Everything was normal. Every morning at 5 a.m., my phone's alarm reminded me that it was another day to get up and work, something I always liked doing. I prevented it from dozing and stayed in my dreams since "morning sleep" is inescapable. Finally, I woke up, weary of keeping it from buzzing again, and my day began with my normal ritual of making my bed, brushing my teeth, and taking a shower. My go-to meal was bread toast with avocado and an omelet, which kept me energized throughout the day. I reached my hospital around 9:30 a.m., well-prepared with my scrubs, white coat, and my stethoscope around my neck.
My day began with talking to patients, listening to them, writing down their medical history, and presenting the situation to the seniors and the team of medical specialists. They would then discuss the patients' health and treatment plans, making any necessary revisions to their care. The entire day, we would work together, and ultimately seeing any patient healthy and their grin when they were discharged would be the most satisfying and immense sensation of pleasure for me, making me delighted with what I was doing. That used to be my typical day at work.
One wonderful day, as we were talking and discussing various situations while eating lunch with our medical team, one of the physicians mentioned a report of a cluster of pneumonia patients in Wuhan, China, with a new coronavirus detected. The date was December 31, 2019. I assumed it was simply another virus at the time, but the coronavirus quickly spread all over the news, reaching other countries from China. After a month, on January 23, 2020, there was news of the first incidence of coronavirus in our country, Nepal, and this was the first time I became terrified and worried about the damage it may cause.
The small number of cases rose, and ultimately, on March 24, 2020, the government of Nepal enacted the first lockdown in history, which continued for another couple of months. It was a fearful scenario all around the world, and COVID-19 was already a pandemic. People stayed at home throughout the lockdown, while schools, transit, public areas, cinema halls, restaurants, marketplaces, and public and commercial offices were all shuttered. However, as healthcare providers, we doctors were on our duties, and hospitals were in demand. Now going to the hospital was different than before; everything changed from our usual scrubs to personal protective equipment (PPE). Wearing PPE was not easy. We struggled with sweating, fogging of goggles, spectacles, or face shields. And there was this dreadful scenario going on in the wards, limited beds for the COVID-19 patients.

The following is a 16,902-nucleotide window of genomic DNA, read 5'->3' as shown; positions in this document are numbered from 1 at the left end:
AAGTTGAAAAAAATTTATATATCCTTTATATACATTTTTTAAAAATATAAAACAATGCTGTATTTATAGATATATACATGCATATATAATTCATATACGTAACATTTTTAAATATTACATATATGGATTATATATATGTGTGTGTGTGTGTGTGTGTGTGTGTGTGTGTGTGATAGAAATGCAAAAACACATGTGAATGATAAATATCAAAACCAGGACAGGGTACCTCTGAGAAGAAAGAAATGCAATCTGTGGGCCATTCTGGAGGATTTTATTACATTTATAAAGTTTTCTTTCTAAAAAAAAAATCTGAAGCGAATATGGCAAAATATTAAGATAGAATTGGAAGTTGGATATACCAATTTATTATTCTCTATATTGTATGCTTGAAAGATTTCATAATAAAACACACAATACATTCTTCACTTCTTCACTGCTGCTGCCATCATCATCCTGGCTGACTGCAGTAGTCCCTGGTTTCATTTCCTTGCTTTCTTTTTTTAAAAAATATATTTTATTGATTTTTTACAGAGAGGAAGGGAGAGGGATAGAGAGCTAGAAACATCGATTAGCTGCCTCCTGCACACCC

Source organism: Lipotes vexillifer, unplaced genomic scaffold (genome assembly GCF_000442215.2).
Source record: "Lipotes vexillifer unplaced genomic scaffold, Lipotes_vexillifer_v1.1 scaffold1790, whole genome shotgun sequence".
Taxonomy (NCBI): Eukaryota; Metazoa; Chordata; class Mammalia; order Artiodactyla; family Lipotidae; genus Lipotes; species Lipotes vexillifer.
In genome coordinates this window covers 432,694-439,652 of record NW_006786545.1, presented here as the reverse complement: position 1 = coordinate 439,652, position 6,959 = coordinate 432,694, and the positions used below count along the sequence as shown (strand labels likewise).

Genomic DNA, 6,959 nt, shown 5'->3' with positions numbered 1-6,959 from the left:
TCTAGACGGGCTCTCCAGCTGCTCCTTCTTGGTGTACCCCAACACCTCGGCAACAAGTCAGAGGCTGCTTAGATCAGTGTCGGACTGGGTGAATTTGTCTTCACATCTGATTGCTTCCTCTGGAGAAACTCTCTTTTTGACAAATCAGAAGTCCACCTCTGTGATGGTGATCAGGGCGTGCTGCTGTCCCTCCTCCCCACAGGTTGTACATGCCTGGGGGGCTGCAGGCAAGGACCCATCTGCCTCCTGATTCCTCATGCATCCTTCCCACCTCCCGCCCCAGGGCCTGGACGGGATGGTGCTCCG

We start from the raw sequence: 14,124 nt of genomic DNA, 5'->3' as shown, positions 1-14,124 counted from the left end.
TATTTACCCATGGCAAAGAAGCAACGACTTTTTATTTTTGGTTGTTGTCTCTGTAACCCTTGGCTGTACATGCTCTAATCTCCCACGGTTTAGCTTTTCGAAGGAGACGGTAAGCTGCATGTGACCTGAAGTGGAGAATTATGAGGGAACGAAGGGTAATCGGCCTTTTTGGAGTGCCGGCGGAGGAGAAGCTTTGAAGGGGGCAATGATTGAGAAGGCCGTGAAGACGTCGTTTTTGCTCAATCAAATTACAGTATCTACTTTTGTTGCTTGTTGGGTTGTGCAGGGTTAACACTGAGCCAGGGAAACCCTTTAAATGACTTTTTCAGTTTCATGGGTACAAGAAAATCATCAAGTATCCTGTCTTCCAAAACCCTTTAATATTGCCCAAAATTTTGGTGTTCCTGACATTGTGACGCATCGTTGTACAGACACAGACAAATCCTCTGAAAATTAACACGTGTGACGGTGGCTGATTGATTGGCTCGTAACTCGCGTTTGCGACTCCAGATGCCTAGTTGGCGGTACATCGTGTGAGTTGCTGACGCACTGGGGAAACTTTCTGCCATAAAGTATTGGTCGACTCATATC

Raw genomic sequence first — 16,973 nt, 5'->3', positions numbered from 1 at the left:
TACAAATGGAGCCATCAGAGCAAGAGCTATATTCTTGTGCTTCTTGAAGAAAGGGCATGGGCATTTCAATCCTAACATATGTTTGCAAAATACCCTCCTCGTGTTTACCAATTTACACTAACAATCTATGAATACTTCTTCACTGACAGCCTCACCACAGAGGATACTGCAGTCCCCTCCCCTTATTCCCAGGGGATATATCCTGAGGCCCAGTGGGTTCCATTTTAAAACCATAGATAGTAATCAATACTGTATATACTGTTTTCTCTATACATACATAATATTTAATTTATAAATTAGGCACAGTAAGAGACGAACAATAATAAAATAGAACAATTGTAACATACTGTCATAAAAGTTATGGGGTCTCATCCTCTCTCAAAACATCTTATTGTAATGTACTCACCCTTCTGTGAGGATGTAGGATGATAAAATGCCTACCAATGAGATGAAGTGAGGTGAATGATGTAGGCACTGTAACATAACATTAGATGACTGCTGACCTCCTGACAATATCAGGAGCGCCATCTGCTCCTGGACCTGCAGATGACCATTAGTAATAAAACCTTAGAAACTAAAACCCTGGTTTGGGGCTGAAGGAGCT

The severe acute respiratory sickness induced by SARS-CoV-2 was dubbed COVID-19, yet the number of cases and deaths continued to rise in 2020. As the condition progressed, the number of such instances increased from 3-4 per day to 50-60 per day. Many of them would arrive with fever, cough, and minor shortness of breath, and we would send them home with appropriate symptomatic medications and advise them on precautionary measures. Another set of patients might "walk in" with fever, cough, and no evident shortness of breath. They would, however, have very low O2 saturation in their blood. Patients with "happy hypoxia" were referred to as such. This group of patients filled hospital beds, and every other day there was news about commercial/public facilities being converted into temporary hospitals to admit and treat an increasing number of cases. There would also be another set of individuals with severe symptoms who would require intensive care.
As a medical officer, I had to see numerous cases on an outpatient basis daily, and I also had a few assignments each week at the hospital ICU. And it was a different tale at the ICU. There were patients of various ages, including children, adults, and the elderly. This illness had taken no prisoners. On my first day in the ICU, I saw 10 COVID-19 patients. I prayed for a night free of major events, but it appeared that God had some other plan for us. At 11 p.m., I received a phone call. There was this 28-year-old dark, tall, cute but slender, scowled young boy with a worn face who was severely panting, coughing, and unable to stand. He appeared tired, worried, concerned, and seriously ill. He had been admitted to the ward for the past two days due to a fever and shortness of breath. I looked over his medical records and discovered that he had no history of medical difficulties. He did, however, have severe COVID-19 pneumonia.